Meiwa Sangyo
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Meiwa Sangyo Co., Ltd. is founded.
The marketing of distiller's spent grains starts.
The Yamazaki Office is opened (within the premises of the Suntory Yamazaki Distillery).
1965 The manufacturing and marketing of "Bacterial Cell Powder S" starts.
1969 The Kyoto Office is opened (within the Suntory Kyoto Brewery).
1972 The manufacturing and marketing of bag-packed brewer's grains starts.
1973 The Hakushu Feed Company is founded as a joint venture with Suntory.
1974 The manufacturing and marketing of "Shogen", mixed feed consisting of spent malt grains and yeast culture concentrate, is started.
1975 The Nagoya branch office is established (within the Sun Grain Chita Distillery).
The marketing of "Maize-lees", a grain whisky distilling byproduct, is started.
1978 The manufacturing and marketing of "Beer-lage", bag-packed dehydrated brewer's grain product is started.
1981 The Musashino Office is opened (within the Suntory Musashino Brewery).
1982 The Tonegawa Office is opened (within the Suntory Tonegawa Brewery).
1986 The manufacturing and marketing of "CaroteneMix", natural carotene containing mixed feed, is started.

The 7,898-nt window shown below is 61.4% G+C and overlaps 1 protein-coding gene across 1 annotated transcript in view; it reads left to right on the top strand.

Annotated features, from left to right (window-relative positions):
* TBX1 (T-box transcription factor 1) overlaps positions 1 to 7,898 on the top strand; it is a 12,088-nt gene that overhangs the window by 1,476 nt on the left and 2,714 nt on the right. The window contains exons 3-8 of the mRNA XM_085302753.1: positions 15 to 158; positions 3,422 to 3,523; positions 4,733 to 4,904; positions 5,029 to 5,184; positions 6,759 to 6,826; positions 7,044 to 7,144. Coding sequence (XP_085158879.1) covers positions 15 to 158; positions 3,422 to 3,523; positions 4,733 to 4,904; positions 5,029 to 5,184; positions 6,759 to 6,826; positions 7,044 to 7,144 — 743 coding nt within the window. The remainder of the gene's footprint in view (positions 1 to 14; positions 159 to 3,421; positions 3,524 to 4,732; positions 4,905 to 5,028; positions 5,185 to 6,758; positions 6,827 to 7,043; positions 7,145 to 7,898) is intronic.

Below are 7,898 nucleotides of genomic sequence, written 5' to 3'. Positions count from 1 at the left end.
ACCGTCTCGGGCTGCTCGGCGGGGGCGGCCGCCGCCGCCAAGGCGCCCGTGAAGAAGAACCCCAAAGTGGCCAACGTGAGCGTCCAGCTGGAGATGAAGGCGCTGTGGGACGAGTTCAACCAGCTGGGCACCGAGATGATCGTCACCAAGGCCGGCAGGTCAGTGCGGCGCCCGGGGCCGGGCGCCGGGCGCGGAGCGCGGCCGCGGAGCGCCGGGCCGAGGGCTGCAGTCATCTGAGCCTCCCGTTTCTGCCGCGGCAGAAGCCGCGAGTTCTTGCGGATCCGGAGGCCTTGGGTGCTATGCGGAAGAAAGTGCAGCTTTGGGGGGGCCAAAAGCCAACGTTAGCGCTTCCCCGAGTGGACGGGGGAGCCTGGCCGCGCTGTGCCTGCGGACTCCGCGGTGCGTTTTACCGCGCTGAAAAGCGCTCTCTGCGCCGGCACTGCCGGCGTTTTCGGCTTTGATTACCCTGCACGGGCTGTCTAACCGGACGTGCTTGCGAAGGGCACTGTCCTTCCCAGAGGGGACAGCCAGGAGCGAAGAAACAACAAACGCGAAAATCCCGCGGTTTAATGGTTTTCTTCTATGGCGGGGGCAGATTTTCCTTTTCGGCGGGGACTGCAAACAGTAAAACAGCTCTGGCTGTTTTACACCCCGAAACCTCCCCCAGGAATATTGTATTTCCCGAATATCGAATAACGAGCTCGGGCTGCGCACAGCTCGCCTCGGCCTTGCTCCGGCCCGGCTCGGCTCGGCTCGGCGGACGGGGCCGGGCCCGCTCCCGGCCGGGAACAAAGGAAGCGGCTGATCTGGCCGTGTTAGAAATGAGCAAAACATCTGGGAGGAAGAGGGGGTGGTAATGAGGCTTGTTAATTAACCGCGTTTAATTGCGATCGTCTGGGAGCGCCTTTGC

The development of the "RUMENFIBE" product is started.
1988 The Tokachi Stock Point is established.
1992 The manufacturing and marketing of "RUMENFIBE" is started.
The manufacturing and marketing of "C.A.B." is started.
1995 A patent for "RUMENFIBE" is acquired.
1997 A patent for "C.A.B." is obtained.
2003 The Kumamoto Office is opened (within the location of the Suntory Kyushu Kumamoto Plant).
2004 The Obihiro Office is established.
2009 Sales of animal feed products using spent tea leaves (green tea and Oolong tea) produced by Suntory are started.
2010 Accumulated sales of 800 000 units of "RUMENFIBE" are achieved.

Dawn of Meiwa Sangyo

Meiwa Sangyo has a long history. Its origin can be traced back to the 1880s, when a merchant named Tobei Nagamori from a small village in Kyoto Prefecture pioneered beer barley (Nijo or two-row barley) production in Japan.

After his success in cultivating two-row barley, many farmers began to copy the practice under his guidance and leadership and this special variety soon became a common agri-product nationwide. As an ambitious businessman, Tobei started a business involving distribution of the barley products to beer production companies, bringing prosperity to his fellow farmers and himself. Inspired by his achievements, many producers followed his example, and associations of beer barley producers were founded consecutively. Tobei himself established one called the "Nagamori Association" and actively engaged in purchasing products, also from non-affiliated farmers, and trading them to beer companies. 1889 saw the founding of "Firm Nagamori".